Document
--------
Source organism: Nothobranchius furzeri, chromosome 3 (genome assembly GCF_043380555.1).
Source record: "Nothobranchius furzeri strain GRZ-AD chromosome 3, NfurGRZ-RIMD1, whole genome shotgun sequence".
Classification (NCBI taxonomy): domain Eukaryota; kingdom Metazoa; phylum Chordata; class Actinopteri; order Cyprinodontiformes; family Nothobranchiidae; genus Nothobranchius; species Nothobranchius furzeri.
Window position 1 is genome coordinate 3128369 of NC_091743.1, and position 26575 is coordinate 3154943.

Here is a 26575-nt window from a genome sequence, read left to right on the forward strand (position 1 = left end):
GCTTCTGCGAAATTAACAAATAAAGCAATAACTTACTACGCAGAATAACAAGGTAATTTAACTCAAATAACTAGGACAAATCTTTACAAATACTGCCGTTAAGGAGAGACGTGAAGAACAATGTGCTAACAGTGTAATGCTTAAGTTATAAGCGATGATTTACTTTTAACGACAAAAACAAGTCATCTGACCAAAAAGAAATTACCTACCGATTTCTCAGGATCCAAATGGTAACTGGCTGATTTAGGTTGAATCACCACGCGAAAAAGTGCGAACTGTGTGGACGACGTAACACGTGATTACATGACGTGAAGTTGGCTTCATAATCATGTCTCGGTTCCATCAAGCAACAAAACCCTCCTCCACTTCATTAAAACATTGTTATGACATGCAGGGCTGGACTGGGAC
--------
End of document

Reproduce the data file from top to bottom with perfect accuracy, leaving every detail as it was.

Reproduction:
Source organism: Nothobranchius furzeri, chromosome 3 (genome assembly GCF_043380555.1).
Source record: "Nothobranchius furzeri strain GRZ-AD chromosome 3, NfurGRZ-RIMD1, whole genome shotgun sequence".
Classification (NCBI taxonomy): domain Eukaryota; kingdom Metazoa; phylum Chordata; class Actinopteri; order Cyprinodontiformes; family Nothobranchiidae; genus Nothobranchius; species Nothobranchius furzeri.
Window position 1 is genome coordinate 3128369 of NC_091743.1, and position 26575 is coordinate 3154943.

Here is a 26575-nt window from a genome sequence, read left to right on the forward strand (position 1 = left end):
GCTTCTGCGAAATTAACAAATAAAGCAATAACTTACTACGCAGAATAACAAGGTAATTTAACTCAAATAACTAGGACAAATCTTTACAAATACTGCCGTTAAGGAGAGACGTGAAGAACAATGTGCTAACAGTGTAATGCTTAAGTTATAAGCGATGATTTACTTTTAACGACAAAAACAAGTCATCTGACCAAAAAGAAATTACCTACCGATTTCTCAGGATCCAAATGGTAACTGGCTGATTTAGGTTGAATCACCACGCGAAAAAGTGCGAACTGTGTGGACGACGTAACACGTGATTACATGACGTGAAGTTGGCTTCATAATCATGTCTCGGTTCCATCAAGCAACAAAACCCTCCTCCACTTCATTAAAACATTGTTATGACATGCAGGGCTGGACTGGGAC